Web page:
What Is Inflammatory Bowel Disease and How to Cope with It

In New Zealand, the number of people suffering from inflammatory bowel disease (IBD) has been steadily increasing in recent years. In fact, approximately one in 250 people have this condition. That’s about 75,000 cases, which is projected to increase to 100,000 by 2022. If you happen to be one of those people suffering from IBD or you know someone who does, here are some things you should know about it.

IBD Types and Symptoms

IBD is actually an umbrella term used for chronic-relapsing inflammatory conditions of the intestines. Under it are two similar conditions that affect the human body in different ways. The two main types of IBD are as follows:

Crohn’s Disease - This is characterised by inflammation anywhere along the entire digestive tract, from the mouth to the anus. In most cases, it affects the end of the small intestine and the beginning of the large intestine, or colon. No one actually knows what causes this particular condition. Scientists and researchers have been baffled at what could be causing this, with one prevalent theory being that it’s affected by genetics, the immune system, and environmental issues.

Crohn’s disease can be both painful and debilitating. In some cases, it can even lead to life-threatening complications. When the condition is active, signs and symptoms may include:

  • Diarrhea
  • Mouth Sores
  • Fever
  • Blood in Your Stool
  • Reduced Appetite
  • Fatigue
  • Abdominal Pain and Cramping
  • Pain or Drainage Near or Around the Anus

Ulcerative Colitis - This disease occurs in the rectum and often extends up into the colon, sometimes even involving the entirety of its length. The main difference between ulcerative colitis and Crohn’s disease is that the former causes inflammation that’s limited to the lining of the rectum and colon. It doesn’t invade deeper tissue. Ulcerative colitis is also a painful thing to endure. Some of its known symptoms include:

  • Diarrhea or Urgent Bowel Movements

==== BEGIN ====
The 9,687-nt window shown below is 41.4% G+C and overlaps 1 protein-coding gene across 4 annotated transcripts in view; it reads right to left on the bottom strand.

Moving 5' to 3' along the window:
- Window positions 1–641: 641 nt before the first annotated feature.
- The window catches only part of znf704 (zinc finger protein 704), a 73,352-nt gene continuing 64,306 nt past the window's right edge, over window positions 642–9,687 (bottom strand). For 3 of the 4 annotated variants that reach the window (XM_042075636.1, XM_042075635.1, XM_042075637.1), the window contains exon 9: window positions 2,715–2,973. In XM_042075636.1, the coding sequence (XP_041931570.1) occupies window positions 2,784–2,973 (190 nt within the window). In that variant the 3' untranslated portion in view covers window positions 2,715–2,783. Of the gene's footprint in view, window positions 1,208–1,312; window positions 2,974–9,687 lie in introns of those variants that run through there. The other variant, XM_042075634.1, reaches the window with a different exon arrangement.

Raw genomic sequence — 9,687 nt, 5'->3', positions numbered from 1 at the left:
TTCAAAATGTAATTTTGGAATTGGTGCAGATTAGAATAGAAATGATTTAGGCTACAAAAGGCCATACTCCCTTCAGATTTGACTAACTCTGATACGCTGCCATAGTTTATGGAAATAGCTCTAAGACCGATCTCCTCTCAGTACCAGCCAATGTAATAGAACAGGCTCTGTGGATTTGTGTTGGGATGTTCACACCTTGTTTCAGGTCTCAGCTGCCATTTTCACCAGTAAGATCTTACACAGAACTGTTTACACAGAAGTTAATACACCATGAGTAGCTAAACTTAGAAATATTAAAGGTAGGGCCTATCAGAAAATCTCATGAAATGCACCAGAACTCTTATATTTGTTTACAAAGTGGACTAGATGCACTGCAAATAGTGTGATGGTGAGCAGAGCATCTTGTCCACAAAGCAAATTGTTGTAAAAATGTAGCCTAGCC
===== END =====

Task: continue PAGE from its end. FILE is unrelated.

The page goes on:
• Abdominal Cramping
  • Weight Loss
  • Nausea
  • Anemia
  • Tiredness

Coping and Managing the Disease

While IBD has some treatment available through medication and surgery, it’s dealing with the symptoms that prove to be quite difficult for most patients. Most of the time, people end up being too fatigued to do anything else because of what they’re going through. It can even affect some people’s ability to work normally, especially when the symptoms are flaring up. Coping with the symptoms of IBD can be characterised in many ways. To deal with IBD fatigue, you should consider doing the following:

  • Try to Be More Productive Earlier in the Day - It may be easier said than done, but it can help you a lot at home and even at work. Since you have the most energy earlier in the day, take it as an opportunity to do everything you need to do before you start to experience the symptoms again.

  • Take Naps - Sometimes, IBD sufferers don’t exactly get enough sleep at night due to the symptoms. If there’s a chance for you to take a nap, seize the opportunity when you can. Consider talking to your employer about certain arrangements so you can rest during work hours.

  • Eat-Nutrient Dense Food - Eating a healthy diet and avoiding processed foods help reduce the intensity of your symptoms. Junk food usually contains additives that are sometimes associated with IBD flares, so avoid them at all costs. 

  • Conclusion

    Living with IBD is never easy, but it’s definitely possible to have some semblance of normalcy even if you’re suffering from the symptoms. As long as you maintain a healthy lifestyle and follow your doctor’s recommendations, having IBD won’t be as bad as it would seem.

    Don’t let IBD control all aspects of your life. Unichem Greenhithe Pharmacy offers a range of treatments and options for you to have the best health solutions. From allergy management to stomach comfort supplements, we carry items that help you improve your quality of life. Contact us today to learn more about our products and services.